But, not many of us know that Nagaland has the maximum number of Community Reserves in the country with around 130 notified community reserves. These are protected forests which owned by the community but legally notified. We should be proud because these reserves are in community land and are preserved by the communities themselves who are managing and protecting the forest which is very unique in the country.

Besides such reserves, there are Community Conservation Areas (CCA) that are not legally notified by the government under Wildlife Protection Act (WPA), but Nagaland has more than 400 such CCAs which they have been traditionally managing for quite some time. These are great achievements in the field of conservation in Nagaland.

Some of the bird species found in Tizu Valley Biodiversity Conservation, Zunheboto

NT: As most of the land and natural resources are owned by community, how do you think villages can better manage forests under their jurisdiction for sustainability?

Rajkumar M: Many of the villages have strong committees who can manage the CCA. They also get financial assistance through some of our projects like Nagaland Forest Management Project (NFMP) for the expansion of CCA and if the necessity arises, they do plantation in those areas and protect them also. I have been to many villages during my stay in Nagaland and very often villages that are enforcing conservation share the same issues i.e., human-wildlife conflict. The villagers share that wildlife comes to the farming lands and destroy the crops, but they are not compensated. So, many ask how conserving their lands benefit them.

I think eco-tourism is a solution for many issues. I have seen a lot of tourists coming even to the interior districts for bird watching, butterfly watching and even for star gazing. These activities do not affect the environment and the locals also get some kind of a revenue through homestays, etc.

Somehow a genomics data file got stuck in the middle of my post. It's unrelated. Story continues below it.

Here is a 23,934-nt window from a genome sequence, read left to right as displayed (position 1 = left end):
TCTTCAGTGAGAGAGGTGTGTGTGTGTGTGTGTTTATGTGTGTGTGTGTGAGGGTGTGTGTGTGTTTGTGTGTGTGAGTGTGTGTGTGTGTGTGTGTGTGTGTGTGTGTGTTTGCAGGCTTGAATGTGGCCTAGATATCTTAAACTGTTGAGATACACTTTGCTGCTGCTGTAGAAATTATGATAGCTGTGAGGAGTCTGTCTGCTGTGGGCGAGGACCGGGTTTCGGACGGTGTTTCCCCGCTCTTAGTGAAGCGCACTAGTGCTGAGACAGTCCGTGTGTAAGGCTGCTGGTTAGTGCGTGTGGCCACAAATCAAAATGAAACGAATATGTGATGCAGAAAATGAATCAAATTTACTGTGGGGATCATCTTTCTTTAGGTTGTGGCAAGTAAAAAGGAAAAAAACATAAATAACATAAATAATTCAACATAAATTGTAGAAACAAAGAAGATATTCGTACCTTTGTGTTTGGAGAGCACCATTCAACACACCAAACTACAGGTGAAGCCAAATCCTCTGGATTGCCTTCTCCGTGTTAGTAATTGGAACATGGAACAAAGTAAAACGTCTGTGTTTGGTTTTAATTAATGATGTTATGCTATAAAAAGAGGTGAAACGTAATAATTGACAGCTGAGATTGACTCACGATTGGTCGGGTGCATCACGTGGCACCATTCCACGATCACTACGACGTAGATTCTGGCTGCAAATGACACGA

Eco-tourism has not kick started very well in most of villages, but a few are doing well. I feel that in the longer run for people conserving forest in their own land, eco-tourism will be one of the major solutions once they begin to get the benefits out of their conservation.

Read more: A community-led conservation effort: The Tizu Valley Biodiversity Conservation and Livelihood Network

NT: Can you tell us more about Community Reserves, how they are declared, who can approach and whom to approach for declaring a CR?

Rajkumar M: We have wildlife divisions in Dimapur and Kiphire who manage the community reserves in their jurisdiction of various districts. A village council can pass resolution stating that the village would conserve flora and fauna of the area.  The VC will also need to get the no objection certificate (NOC) from the neighbouring villages for the area and there will be a Tri-partite agreement between the Forest department, District administration and Village. Only after that, the government will notify the community reserve area. After notification, a management plan is prepared for five years for the area which is sent to the Union Ministry for approval. Post approval, through Annual plan of operations, funding is sanctioned to them. It should be noted that there is no change in ownership after declaration of Community Reserve.


NT: How do you think people, especially students and youth can contribute or take part in environment protection? Does the department have initiatives to engage public in environment conservation? If so, what would you want public to know about such initiatives?

Rajkumar M: The students and the youths play a vital role in disseminating the importance of conservation, especially to convince the elders who are still practicing hunting. Only youth and students can make a change. The department going and telling them is different they may or may not listen but when the youth and students get involved, they will definitely listen.